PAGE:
Beware… the IRS “Secret” Lien

Many attorneys rely exclusively on the Internal Revenue Code as the “bible” for tax law. However, many other provisions in the United States Code apply to taxes and one is the “secret lien”, secret only because there is no filing or notice other than Section 3713 of the United States Code.

A recent case, United States v. Read, illustrates the effect of the secret lien statute. In Read, the United States sued Randy Read, not only as trustee, but INDIVIDUALLY because Randy made trust payments prior to paying an outstanding tax liability.

In 1999, Randy created a trust for his children with stock options worth approximately $700,000. In 2000, Randy asked for an extension of time to file the tax return and the trust owed approximately $120,000 in taxes of which Randy, as trustee, did  not pay. Randy was aware of the total tax bill in April, 2001.

In April, 2001, the balance of trust assets was $225, 170. Randy ultimately paid from the trust, payments for home renovations, children’s education, real estate investments and children’s summer camps which brought the trust value below the amount of the tax liability.

The Internal Revenue Service (the “Service”) moved for summary judgment which, when successful, indicates no genuine dispute. As Randy did not contest the summary judgment, entry of the judgment in favor of the Service was inevitable. The court addressed Section 3713 of the United States Code.

An insolvent person or a representative of an insolvent person, such as a trustee for a trust or a personal representative for an estate, is PERSONALLY liable to the extent of unpaid Government claims. Thus, Randy, was liable if, as trustee, he distributed trust assets while the trust was insolvent and he knew or had “notice of facts that would lead a reasonably prudent person to inquire as to the existence of the debt owed to the United States”.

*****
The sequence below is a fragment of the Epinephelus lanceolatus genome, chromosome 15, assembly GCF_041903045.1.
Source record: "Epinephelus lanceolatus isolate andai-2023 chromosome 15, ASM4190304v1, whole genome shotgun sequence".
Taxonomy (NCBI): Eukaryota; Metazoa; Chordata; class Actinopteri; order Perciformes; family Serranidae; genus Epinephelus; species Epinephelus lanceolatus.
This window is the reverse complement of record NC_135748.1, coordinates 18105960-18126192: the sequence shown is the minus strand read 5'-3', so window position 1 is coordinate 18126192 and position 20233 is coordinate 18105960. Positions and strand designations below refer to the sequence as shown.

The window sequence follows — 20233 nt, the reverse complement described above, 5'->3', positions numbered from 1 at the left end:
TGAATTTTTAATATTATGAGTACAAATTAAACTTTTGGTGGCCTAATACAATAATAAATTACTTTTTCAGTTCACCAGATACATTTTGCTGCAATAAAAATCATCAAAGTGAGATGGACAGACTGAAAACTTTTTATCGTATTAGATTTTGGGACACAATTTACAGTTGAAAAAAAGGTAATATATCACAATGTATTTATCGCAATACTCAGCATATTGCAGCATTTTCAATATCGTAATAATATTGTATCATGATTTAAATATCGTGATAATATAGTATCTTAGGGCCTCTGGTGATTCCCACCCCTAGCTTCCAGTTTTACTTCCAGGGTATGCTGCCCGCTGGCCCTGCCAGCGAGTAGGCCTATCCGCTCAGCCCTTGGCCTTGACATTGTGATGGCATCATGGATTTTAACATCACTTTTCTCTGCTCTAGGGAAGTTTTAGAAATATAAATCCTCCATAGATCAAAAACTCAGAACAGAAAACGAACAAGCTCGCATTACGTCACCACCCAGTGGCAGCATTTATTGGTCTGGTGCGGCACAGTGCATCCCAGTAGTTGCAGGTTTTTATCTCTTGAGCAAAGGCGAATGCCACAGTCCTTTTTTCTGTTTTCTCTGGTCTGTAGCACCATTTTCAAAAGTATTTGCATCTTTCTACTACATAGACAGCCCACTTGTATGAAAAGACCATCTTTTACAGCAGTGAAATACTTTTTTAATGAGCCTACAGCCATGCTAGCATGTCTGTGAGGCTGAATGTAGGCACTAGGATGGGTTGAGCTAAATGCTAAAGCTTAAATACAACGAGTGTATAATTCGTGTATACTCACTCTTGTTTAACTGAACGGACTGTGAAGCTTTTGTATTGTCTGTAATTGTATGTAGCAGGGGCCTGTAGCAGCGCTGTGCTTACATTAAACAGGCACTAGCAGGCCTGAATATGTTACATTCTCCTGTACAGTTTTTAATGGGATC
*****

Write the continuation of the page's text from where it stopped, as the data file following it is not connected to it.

The court pointed out that Randy (1) had sole check signing authority over the trust, (2) as of April 15, 2001,  knew about the tax liability, and (3) transferred trust assets rendering the trust insolvent. The court determined that summary judgement was appropriate and found Randy liable for $175,042.16 plus prejudgment interest .

ADVICE: If you are a trustee, personal representative and/or the attorney or CPA representing such person, then you MUST be sure that all tax issues are resolved PRIOR to disbursing monies. Many people don’t realize that, even though a decedent may have not been currently paying taxes,  issues on prior tax returns may be outstanding. Obtain copies of the prior three (3) year tax returns and transcripts from the Service. If a personal representative or trustee must come “out of pocket” for taxes, then they may look to their advisor to make them whole.

WORD OF THE WEEK: Insolvent generally means that you are not paying your debts as they become due and/or your liabilities exceed you assets. In Florida, Section 726.103 of the Florida Statutes defines insolvency in a fraudulent transfer. For example, if you give $10,000 to your girlfriend for “safekeeping” and you are insolvent as defined in the statute, a creditor could have an action to obtain such money.



Leave a Reply

Your email address will not be published. Required fields are marked *